DETROIT — German luxury-car maker BMW chose a South Carolina site for its U.S. assembly plant because it wanted to avoid traditional U.S. auto-making environments and be close to an Atlantic shipping port, the firm said Tuesday.
In announcing a $250-million to $300-million factory near Spartanburg, S.C., that could employ up to 2,000 in its first phase, BMW executives insisted that low wage rates in the right-to-work state were not the main reason for the selection.
But the company's top manufacturing executive, Bernd Pischetsrieder, told reporters here that total labor costs at the South Carolina plant will probably be 30% less than at its German assembly plants.
In news briefings at Munich, the Greenville-Spartanburg airport and Detroit, BMW executives confirmed long-rumored plans to become the first European auto maker to build cars in the United States since Volkswagen closed its Pennsylvania plant in 1988.
The plant near Greer, S.C., midway between Greenville and Spartanburg in the northwestern corner of the state, will be the sole production source for a new luxury model, about half of which will be exported to Europe and elsewhere.
Production will begin in 1995 at a rate of 300 a day, or 72,000 a year, making it a relatively small plant that could only be profitable if it built high-priced, high-margin cars. If there is demand, BMW is prepared to double its investment and its production capacity at the 900-acre site, said Helmut Panke, BMW's director of corporate planning.
Damping speculation that it would build a new "entry-level" model there, BMW officials would say only that the car will be priced somewhere between $23,000 and $78,000, the range for its current lineup. The car will use German-built engines and transmissions, but all components unique to the new model will be built in the United States, the company said. BMW plans for 50% of the value of the car to originate in this country.
Pischetsrieder said BMW spent three years reviewing 250 possible sites outside Germany in deciding where to expand. Despite losing ground in the United States for most of the past six years, the company has enjoyed steady growth worldwide and is near its production capacity. It has three assembly plants in Germany and one in South Africa.
Pischetsrieder said that, like other auto companies in the increasingly global market, BMW wants to produce in the markets where it sells.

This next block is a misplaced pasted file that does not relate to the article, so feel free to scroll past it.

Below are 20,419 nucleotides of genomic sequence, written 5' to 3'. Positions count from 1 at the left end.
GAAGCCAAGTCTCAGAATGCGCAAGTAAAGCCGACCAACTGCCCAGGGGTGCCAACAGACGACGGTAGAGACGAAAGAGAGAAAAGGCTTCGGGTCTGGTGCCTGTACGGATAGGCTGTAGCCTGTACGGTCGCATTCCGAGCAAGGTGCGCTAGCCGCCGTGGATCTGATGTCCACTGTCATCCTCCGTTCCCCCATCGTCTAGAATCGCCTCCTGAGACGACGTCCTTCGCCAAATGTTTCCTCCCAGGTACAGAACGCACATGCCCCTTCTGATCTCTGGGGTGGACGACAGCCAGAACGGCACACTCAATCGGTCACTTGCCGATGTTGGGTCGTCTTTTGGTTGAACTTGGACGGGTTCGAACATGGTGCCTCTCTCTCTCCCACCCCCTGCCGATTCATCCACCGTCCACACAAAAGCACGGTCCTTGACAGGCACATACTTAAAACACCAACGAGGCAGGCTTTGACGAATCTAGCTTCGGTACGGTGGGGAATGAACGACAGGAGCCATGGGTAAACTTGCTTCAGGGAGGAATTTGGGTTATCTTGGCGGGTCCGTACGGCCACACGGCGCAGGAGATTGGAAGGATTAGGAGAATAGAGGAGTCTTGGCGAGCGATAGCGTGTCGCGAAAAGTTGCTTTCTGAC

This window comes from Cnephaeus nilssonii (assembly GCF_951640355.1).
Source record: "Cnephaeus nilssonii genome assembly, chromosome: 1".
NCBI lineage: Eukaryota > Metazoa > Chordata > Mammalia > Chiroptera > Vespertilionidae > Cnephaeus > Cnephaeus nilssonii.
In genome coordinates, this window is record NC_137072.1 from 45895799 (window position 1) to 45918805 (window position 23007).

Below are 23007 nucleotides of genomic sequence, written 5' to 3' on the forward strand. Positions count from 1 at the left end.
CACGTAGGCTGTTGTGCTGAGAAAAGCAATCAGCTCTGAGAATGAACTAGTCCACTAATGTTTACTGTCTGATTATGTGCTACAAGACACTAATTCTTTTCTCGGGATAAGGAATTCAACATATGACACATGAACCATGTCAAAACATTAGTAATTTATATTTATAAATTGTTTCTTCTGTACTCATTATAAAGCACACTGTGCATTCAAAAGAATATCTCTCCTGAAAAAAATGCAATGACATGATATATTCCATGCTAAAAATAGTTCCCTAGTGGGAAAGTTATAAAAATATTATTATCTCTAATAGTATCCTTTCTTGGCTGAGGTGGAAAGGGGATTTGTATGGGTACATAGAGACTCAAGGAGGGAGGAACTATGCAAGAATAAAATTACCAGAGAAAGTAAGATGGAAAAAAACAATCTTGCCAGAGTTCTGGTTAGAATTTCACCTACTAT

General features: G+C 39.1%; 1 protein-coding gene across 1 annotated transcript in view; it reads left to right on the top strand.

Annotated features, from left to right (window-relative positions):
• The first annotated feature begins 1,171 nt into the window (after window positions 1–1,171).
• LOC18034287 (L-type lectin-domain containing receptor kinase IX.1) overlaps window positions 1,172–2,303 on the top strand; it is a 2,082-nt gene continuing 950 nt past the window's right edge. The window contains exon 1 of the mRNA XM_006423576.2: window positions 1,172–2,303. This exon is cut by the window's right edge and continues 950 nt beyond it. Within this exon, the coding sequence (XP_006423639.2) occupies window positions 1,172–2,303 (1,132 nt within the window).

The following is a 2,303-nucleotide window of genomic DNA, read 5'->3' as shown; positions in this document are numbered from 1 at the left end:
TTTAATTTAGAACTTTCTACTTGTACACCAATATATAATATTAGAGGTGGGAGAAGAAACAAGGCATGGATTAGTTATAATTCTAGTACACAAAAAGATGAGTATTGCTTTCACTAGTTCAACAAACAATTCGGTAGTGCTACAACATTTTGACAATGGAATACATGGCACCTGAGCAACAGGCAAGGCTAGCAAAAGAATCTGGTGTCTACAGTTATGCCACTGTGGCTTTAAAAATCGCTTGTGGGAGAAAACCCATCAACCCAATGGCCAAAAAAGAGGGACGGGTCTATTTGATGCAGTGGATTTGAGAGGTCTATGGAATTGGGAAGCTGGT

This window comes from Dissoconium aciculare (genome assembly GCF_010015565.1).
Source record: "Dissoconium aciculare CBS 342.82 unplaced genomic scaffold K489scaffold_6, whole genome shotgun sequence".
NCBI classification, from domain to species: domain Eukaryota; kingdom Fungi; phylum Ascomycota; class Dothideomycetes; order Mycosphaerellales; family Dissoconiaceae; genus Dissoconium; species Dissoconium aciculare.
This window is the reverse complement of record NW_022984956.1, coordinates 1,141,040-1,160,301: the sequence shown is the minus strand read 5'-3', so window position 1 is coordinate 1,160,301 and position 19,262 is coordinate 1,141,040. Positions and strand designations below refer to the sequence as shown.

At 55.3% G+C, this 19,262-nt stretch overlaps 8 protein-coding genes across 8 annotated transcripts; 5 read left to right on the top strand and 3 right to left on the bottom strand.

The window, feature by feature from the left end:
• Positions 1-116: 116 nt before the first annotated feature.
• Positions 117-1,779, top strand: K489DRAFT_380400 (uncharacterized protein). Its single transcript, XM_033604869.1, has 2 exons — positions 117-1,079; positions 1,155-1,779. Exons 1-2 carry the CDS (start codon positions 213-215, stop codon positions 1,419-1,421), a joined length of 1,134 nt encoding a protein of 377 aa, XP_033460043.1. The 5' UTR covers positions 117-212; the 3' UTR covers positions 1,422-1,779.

More than 100 of the potential sites were in the United States, its biggest single market outside Germany. The only other sites it has publicly identified were Omaha, Neb., and Anderson, S.C.
There is no indication that a West Coast site was considered by BMW or proposed by local officials, despite the pending closure of the General Motors plant in Van Nuys.
Jack Kyser, chief economist for the Economic Development Corp. of Los Angeles County, said a West Coast site probably would not make sense because of BMW's need to import components from Europe and export finished vehicles to Europe.
Pischetsrieder said BMW did not want to take over an existing plant or "do it in an environment in which people are used to producing motor cars in the manner in which it's been done for the last 50 years."
He indicated that BMW hopes to achieve the same kind of workplace transformation that Detroit's auto makers are attempting in an effort to emulate the teamwork and other efficiencies credited to the Japanese.
Pischetsrieder dodged the question of whether BMW will resist a promised campaign by the United Auto Workers union to organize the work force at the South Carolina plant. But he indicated that BMW doesn't care for UAW wage rates any better than it likes its costs in Germany.
Noting that the average hourly wage in that part of South Carolina is about $10 an hour, Pischetsrieder said, "We might not pay $10 an hour, but we definitely won't pay $18 as we are in Germany, with a union or without a union."
General Motors currently pays $17 an hour to assemblers represented by the UAW. Benefits and other costs have ballooned GM's total hourly tab to about $34 an hour, and German workers cost slightly more.